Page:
AIB Mortgage Bank v Thompson

JurisdictionIreland
JudgeMs. Justice Baker
Judgment Date31 July 2017
Neutral Citation[2017] IEHC 515
CourtHigh Court
Docket Number[2016 No. 864 S]
Date31 July 2017
BETWEEN
AIB MORTGAGE BANK
PLAINTIFF
AND
NADINE THOMPSON
DEFENDANT

[2017] IEHC 515

Baker J.

[2016 No. 864 S]

THE HIGH COURT

Banking & Finance – S. 28 (6) of the Supreme Court of Judicature (Ireland) Act 1877 – Assignment of debt – Express notice – Summary judgment – Assignment in equity

Facts: The plaintiff sought an order for summary judgment against the defendant for non-payment of loan. The defendant raised an issue concerning non-compliance with the requirement to give express written notice of assignment as required under s. 28(6) of the Supreme Court of Judicature (Ireland) Act 1877 as the plaintiff was the assignee of the defendant's debt. The plaintiff relied on general waiver or the consent of the loan agreement that had done away with the express requirement to give notice.

Ms. Justice Baker granted an order for summary judgment to the plaintiff. The Court, however, held that there was a failure to comply with the requirement of s. 28 (6) of the 1877 Act. The Court noted that for a valid assignment, there must be absolute assignment in writing under the hand of the assignor with an express of notice in writing being given to the debtor. The Court found that the plaintiff had completed all the conditions except that it did not provide any notice to the defendant regarding that assignment. The Court held that the general waiver of consent did not itself operate to obviate the need to give express proof of notice. The Court found that except the requirement to serve express notice, the plaintiff's claim was valid, and thus, the Court entered judgment for the amount claimed.

JUDGMENT of Ms. Justice Baker delivered on the 31st day of July, 2017.
1

By loan offer made on 9th December, 2003, Allied Irish Banks plc agreed to lend to the defendant the sum of €240,000 to be secured by a mortgage for a term of 25 years. The proceedings have been commenced by a different entity, AIB Mortgage Bank which claims to have taken the benefit of the loan and security.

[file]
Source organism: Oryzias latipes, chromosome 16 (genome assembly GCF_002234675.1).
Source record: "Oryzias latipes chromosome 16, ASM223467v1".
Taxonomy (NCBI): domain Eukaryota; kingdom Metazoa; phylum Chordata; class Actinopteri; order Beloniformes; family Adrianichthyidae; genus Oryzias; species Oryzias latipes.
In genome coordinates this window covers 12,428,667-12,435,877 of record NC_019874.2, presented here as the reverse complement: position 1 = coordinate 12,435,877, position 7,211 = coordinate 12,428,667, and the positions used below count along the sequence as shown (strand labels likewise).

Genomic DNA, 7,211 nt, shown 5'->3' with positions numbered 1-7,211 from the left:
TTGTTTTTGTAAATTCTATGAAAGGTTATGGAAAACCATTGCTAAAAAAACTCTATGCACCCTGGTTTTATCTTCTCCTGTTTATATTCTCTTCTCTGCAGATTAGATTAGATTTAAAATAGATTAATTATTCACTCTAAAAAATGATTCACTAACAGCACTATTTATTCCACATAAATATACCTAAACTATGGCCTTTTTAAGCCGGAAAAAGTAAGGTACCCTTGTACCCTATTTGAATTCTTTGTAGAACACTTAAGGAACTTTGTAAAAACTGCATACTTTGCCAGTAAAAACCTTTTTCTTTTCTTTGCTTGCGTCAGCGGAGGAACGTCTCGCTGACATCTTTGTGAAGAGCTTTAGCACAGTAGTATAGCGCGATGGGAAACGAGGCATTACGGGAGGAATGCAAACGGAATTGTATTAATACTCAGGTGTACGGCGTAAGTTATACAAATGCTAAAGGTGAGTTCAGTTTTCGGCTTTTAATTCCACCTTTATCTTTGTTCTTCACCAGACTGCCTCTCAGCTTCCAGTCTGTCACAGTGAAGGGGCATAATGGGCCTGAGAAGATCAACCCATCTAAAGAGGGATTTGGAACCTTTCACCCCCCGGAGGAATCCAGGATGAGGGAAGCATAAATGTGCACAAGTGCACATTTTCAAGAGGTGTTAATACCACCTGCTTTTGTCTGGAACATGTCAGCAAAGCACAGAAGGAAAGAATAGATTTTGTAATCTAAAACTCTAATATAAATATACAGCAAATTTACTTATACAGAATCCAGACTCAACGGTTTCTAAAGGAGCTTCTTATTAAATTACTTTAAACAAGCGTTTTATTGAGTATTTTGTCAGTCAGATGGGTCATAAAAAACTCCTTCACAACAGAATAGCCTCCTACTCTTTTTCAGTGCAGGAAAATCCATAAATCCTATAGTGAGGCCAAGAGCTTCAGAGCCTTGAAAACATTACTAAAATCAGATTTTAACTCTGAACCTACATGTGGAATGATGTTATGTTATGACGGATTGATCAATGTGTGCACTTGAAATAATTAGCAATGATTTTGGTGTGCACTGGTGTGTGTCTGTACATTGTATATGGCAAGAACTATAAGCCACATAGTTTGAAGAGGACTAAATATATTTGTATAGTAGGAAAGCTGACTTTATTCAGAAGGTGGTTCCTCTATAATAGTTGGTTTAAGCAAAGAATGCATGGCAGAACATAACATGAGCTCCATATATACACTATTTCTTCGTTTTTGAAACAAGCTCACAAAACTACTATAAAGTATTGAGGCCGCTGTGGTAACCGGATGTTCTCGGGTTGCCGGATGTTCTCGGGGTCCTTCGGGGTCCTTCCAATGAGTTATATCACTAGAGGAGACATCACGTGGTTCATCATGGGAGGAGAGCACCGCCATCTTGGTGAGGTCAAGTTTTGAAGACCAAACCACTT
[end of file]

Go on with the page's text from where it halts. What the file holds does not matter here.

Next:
2

The plaintiff seeks summary judgment in the sum of €244,591.69.

3

The defendant argues that the proceedings are not properly constituted as the plaintiff has failed to show that it has taken a valid transfer from the original creditor.

She denies that the proceedings issued on 20th May, 2016 can succeed against her by reason of the failure to give her express written notice of the assignment as is required by s. 28(6) of the Supreme Court of Judicature (Ireland) Act 1877.

4

The matter came on before me as a motion for summary judgment but proceeded on the basis that the defendant argued that the proceedings are not validly brought and must fail.

5

Written legal submissions and supplemental submissions were prepared by both sides and the factual circumstances surrounding the loan facility are not disputed.

6

The matter accordingly is one suitable for determination without oral evidence.

7

In the third affidavit of John Basquille sworn on behalf of the plaintiff on 9th February, 2017, the specific loan and mortgage account with the plaintiff has been identified a shaving been transferred to the plaintiff. The loan facility, default and assignment have been shown to my satisfaction. The argument of the defendant that the plaintiff cannot prove the debt and default from its books and records must fail as the plaintiff took custody of these books and records, and became entitled to rely on them as proof of debt on the assignment.

8

A number of different questions fall to be considered.

Was there a valid assignment to the plaintiff?
9

The first question whether the original lender Allied Irish Banks plc validly assigned to the plaintiff the benefit of the debt.

10

The evidence in the form of three affidavits, the grounding affidavit of John Basquille sworn on 24th June, 2016, the affidavit of Gerry Gaffney sworn on 30th November, 2016, and a third affidavit of John Basquille sworn on 9th February, 2017, show to my satisfaction that the defendant's loan and the security therefor were assigned to the plaintiff on 13th February, 2006, the effective date of the transfer between Allied Irish Banks plc and AIB Mortgage Bank.

11

The assignment of the debt as between assignor and assignee has been shown in the circumstances. However because of the provisions of the Section 28(6) of the Supreme Court of Judicature (Ireland) Act 1877 certain formal requirements are to be met in order that an assignment of a chose in action is actionable at law.

12

Section 28(6) of the Supreme Court of Judicature (Ireland) Act 1877 provides in its relevant part as follows: